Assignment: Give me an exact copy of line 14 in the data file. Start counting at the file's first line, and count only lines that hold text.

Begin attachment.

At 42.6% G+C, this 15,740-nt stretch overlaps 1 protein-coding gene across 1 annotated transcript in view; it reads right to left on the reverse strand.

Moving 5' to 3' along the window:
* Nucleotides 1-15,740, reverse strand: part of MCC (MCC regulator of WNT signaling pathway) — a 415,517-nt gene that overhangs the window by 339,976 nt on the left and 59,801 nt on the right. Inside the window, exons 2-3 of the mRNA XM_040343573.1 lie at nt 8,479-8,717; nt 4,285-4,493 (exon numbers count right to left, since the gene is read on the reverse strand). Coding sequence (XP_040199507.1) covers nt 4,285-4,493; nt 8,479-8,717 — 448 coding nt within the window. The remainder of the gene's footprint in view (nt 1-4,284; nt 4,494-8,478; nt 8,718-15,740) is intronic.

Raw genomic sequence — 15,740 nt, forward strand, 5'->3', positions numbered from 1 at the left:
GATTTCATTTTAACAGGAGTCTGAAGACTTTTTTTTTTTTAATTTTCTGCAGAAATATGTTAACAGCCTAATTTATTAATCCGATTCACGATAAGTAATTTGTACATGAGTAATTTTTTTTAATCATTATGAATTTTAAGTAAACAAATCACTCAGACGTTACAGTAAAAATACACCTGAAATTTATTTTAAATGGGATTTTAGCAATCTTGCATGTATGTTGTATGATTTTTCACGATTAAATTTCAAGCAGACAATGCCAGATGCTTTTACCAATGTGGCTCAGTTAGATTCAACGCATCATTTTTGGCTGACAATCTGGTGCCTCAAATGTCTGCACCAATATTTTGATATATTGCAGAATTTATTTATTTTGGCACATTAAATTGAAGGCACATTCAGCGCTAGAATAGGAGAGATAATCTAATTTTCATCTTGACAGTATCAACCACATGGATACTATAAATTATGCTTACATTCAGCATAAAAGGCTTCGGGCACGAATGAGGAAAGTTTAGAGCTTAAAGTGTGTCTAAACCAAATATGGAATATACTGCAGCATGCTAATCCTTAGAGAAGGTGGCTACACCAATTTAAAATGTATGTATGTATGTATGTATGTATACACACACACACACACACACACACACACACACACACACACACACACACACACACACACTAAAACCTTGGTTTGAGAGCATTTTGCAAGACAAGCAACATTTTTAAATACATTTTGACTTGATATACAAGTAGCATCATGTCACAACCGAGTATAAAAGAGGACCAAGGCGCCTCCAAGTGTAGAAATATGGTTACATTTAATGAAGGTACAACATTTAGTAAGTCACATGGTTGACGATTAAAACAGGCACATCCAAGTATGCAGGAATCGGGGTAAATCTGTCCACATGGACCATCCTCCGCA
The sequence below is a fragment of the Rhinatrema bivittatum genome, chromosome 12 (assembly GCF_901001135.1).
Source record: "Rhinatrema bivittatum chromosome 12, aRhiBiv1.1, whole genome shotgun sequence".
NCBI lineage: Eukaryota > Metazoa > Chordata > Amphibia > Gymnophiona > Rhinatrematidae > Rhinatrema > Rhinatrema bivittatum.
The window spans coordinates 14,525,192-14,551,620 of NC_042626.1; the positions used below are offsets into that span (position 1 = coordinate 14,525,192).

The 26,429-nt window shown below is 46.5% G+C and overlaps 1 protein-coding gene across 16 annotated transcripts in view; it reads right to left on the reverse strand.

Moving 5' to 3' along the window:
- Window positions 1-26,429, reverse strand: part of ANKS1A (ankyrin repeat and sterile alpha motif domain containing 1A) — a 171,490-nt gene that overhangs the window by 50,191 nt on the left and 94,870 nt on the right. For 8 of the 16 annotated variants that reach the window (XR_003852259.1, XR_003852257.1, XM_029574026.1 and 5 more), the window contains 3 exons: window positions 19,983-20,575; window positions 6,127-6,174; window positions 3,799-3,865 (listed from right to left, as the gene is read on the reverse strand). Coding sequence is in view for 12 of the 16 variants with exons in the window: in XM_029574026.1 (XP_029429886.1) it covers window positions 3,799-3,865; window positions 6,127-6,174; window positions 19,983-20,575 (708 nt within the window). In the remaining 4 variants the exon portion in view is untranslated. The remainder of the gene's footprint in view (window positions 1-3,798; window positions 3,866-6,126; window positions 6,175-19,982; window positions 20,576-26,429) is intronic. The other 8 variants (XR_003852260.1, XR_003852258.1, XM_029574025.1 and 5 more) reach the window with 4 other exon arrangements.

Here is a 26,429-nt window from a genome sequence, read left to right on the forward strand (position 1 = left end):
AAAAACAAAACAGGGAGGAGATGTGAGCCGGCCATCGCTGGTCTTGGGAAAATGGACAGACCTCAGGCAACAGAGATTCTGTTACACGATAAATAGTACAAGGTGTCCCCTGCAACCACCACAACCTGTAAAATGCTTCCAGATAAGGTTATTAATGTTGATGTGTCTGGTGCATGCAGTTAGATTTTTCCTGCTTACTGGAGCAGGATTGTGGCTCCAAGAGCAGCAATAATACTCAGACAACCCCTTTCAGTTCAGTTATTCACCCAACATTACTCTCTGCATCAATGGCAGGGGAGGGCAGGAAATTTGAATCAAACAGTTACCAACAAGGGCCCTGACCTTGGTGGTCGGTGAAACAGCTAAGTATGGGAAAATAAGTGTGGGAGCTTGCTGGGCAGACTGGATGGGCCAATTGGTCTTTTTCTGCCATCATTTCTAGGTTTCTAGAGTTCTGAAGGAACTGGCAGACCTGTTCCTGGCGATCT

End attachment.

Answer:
AAAAACAAAACAGGGAGGAGATGTGAGCCGGCCATCGCTGGTCTTGGGAAAATGGACAGACCTCAGGCAACAGAGATTCTGTTACACGATAAATAGTACAAGGTGTCCCCTGCAACCACCACAACCTGTAAAATGCTTCCAGATAAGGTTATTAATGTTGATGTGTCTGGTGCATGCAGTTAGATTTTTCCTGCTTACTGGAGCAGGATTGTGGCTCCAAGAGCAGCAATAATACTCAGACAACCCCTTTCAGTTCAGTTATTCACCCAACATTACTCTCTGCATCAATGGCAGGGGAGGGCAGGAAATTTGAATCAAACAGTTACCAACAAGGGCCCTGACCTTGGTGGTCGGTGAAACAGCTAAGTATGGGAAAATAAGTGTGGGAGCTTGCTGGGCAGACTGGATGGGCCAATTGGTCTTTTTCTGCCATCATTTCTAGGTTTCTAGAGTTCTGAAGGAACTGGCAGACCTGTTCCTGGCGATCT